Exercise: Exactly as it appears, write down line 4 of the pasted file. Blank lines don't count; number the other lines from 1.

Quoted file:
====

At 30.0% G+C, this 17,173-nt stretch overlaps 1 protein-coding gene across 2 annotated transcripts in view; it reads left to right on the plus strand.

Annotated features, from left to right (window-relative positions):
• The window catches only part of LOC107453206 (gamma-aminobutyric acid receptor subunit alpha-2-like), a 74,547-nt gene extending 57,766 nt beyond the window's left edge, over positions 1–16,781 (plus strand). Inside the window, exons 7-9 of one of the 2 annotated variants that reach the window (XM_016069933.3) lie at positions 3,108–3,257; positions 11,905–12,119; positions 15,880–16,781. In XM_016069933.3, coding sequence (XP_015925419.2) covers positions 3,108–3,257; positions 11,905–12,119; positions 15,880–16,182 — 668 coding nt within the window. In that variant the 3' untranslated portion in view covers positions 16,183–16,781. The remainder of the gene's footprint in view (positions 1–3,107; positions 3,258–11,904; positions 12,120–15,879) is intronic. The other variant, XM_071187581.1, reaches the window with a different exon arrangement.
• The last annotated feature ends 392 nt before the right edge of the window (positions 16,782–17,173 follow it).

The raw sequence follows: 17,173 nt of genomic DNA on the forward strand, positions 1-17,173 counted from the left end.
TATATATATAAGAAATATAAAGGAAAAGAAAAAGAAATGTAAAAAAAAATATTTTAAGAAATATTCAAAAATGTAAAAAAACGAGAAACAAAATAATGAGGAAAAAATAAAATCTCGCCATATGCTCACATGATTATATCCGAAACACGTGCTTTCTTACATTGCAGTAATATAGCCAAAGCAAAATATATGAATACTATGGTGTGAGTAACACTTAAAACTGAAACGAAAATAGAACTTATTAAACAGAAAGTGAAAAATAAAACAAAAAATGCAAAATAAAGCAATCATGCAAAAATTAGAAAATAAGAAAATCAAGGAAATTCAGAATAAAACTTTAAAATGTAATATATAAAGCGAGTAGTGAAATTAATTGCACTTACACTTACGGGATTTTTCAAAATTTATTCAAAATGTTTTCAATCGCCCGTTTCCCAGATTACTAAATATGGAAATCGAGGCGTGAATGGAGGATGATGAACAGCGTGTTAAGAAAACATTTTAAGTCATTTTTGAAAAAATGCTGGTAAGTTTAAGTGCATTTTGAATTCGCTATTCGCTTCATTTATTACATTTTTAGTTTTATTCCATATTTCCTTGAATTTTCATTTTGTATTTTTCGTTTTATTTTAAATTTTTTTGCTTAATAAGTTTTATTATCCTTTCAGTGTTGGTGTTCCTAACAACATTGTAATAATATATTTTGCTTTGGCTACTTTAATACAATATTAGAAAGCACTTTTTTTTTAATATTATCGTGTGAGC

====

• The last annotated feature ends 392 nt before the right edge of the window (positions 16,782–17,173 follow it).